October 20, 2010
By Joseph F. Leary
One of Britain’s most respected commentators, Chief Editorial Writer and columnist Mary Dejevsky of The London Independent has written a provocative article on Northern Ireland and the prospect of a United Ireland. In a column published in the Independent in August and two days later in the Belfast Telegraph, Dejevsky suggests – perhaps tongue and cheek - that Britain sell Northern Ireland to the Republic of Ireland as part of their solution to their budget problems.
Of course this would need the approval of Northern Ireland voters but the reporter was speculating on the benefits of such a move.
Dejevsky said, “More and more, Northern Ireland is another country. So perhaps it is time for Westminster (Britain’s government) to accept this, and even gain some benefit from it.” Dejevsky claims public opinion in Britain is increasingly “unmoved” by happenings in Northern Ireland. This may make some sense when comparing the population of Britain, 61 million, to Northern Ireland’s 1.8 million (Scotland is 5.2 million and Wales 3.0 million).
Britain’s new conservative government coalition has huge economic concerns and is becoming weary of the attention Northern Ireland requires. Northern Ireland is financed almost entirely by London each year. All Northern Ireland tax revenue is collected by Britain but Northern Ireland requires an additional $15 billion dollars from the British people for its operating budget each year – more per capita than any other part of Great Britain.
In late September British authorities once again raised the possibility of dissident IRA bombings in London creating even more distaste and discomfort with Northern Ireland.
Such a transition to a United Ireland would require careful planning and only take place over several years. The rights of all the people of Northern Ireland would have to be protected and iron clad assurances would have to be given by Britain and the Republic that everyone would be respected.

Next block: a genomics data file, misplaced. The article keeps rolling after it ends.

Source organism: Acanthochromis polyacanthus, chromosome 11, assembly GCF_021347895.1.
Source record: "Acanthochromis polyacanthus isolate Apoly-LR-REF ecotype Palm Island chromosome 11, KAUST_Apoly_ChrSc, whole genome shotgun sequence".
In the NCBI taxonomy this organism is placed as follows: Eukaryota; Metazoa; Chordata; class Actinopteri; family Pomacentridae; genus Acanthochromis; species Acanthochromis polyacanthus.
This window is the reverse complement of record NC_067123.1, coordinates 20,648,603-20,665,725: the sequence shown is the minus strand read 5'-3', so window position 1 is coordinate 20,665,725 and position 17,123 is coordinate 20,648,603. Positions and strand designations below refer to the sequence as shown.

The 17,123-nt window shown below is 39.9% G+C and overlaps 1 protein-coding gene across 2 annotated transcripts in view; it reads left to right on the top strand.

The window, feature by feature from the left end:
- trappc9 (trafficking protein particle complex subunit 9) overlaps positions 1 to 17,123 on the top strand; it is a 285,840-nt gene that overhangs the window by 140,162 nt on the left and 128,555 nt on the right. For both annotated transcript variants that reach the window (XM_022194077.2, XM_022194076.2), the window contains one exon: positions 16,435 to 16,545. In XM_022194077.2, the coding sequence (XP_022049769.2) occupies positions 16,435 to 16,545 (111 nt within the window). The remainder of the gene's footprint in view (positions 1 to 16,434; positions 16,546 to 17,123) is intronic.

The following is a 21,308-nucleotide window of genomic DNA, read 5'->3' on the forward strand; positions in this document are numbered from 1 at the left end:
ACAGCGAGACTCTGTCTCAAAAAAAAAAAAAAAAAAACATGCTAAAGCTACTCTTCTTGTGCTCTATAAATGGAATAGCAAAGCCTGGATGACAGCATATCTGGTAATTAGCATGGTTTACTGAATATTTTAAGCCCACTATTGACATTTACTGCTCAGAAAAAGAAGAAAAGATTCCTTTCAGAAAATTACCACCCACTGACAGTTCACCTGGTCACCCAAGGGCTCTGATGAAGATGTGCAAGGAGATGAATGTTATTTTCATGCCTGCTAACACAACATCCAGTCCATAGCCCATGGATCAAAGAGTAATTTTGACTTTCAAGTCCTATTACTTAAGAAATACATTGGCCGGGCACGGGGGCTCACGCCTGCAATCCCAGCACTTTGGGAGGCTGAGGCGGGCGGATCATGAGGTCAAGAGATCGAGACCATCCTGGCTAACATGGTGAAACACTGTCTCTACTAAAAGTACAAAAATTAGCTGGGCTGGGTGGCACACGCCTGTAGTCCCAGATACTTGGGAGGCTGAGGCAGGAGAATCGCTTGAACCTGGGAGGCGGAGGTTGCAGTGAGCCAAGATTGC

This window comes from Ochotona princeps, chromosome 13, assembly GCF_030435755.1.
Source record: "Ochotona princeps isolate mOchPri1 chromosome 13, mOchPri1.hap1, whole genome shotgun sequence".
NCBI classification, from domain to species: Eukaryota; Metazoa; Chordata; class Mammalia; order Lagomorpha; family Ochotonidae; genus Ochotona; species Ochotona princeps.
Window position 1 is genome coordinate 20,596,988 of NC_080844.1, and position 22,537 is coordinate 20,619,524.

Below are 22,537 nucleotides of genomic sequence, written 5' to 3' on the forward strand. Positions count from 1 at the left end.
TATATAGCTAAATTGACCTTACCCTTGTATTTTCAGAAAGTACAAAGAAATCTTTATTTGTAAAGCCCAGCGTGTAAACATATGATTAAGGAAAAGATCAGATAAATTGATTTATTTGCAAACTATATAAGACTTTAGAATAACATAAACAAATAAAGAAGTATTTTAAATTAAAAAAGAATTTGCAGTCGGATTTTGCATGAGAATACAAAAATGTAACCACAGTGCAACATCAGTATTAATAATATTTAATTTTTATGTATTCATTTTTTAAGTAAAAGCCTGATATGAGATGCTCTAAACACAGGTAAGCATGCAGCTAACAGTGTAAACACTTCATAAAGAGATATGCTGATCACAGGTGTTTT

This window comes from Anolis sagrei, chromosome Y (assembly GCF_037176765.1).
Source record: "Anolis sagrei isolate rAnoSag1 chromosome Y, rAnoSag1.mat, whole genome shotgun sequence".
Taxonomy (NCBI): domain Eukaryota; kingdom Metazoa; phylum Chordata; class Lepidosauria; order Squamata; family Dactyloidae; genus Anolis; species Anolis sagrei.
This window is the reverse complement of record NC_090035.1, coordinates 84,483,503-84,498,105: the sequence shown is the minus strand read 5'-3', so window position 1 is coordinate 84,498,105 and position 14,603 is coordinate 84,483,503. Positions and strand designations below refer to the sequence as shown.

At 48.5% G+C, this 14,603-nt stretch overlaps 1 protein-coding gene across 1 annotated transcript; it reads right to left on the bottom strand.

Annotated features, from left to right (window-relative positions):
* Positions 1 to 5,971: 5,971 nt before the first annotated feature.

The Northern Ireland Assembly form of local government in place today is so constricted by checks and balances of power that little is being accomplished. A visiting Northern Ireland Secretary of State acknowledged this during a visit to Boston a year ago when he said that the system in place at present would have to change in time. So change is coming and the possibility of a move towards a United Ireland is worthy of consideration.
The finances of the Republic of Ireland today would discourage taking on the responsibility for Northern Ireland, but if the possibility were real what leader of Ireland would not jump at the chance to make Ireland whole. He or she would have a permanent place in history. Funds might magically appear from many quarters, including the United States if a new Ireland were to appear on the horizon.
It should remembered that all major political parties in the Republic of Ireland are pledged to work for a United Ireland and both Nationalist parties in the North representing approximately 45% of the electorate there are in favor of a United Ireland. In fact it is estimated that over 80% of the people in all of Ireland would vote for a reuniting of the two separate parts of Ireland.
The dissidents in Northern Ireland would lose their cause and might even become law abiding citizens. Certainly violence in the name of a United Ireland would stop.
Mary Dejevsky’s column suggesting a United Ireland makes the argument, “With the Protestant majority in the North smaller than it has ever been, and fast-vanishing, assent to unification may anyway be just a matter of time. Would it not be in everyone’s interest to hasten it along, and allow Britain to bask in a rare moment of magnanimity?”
It seems a United Ireland is coming. When and how is the question.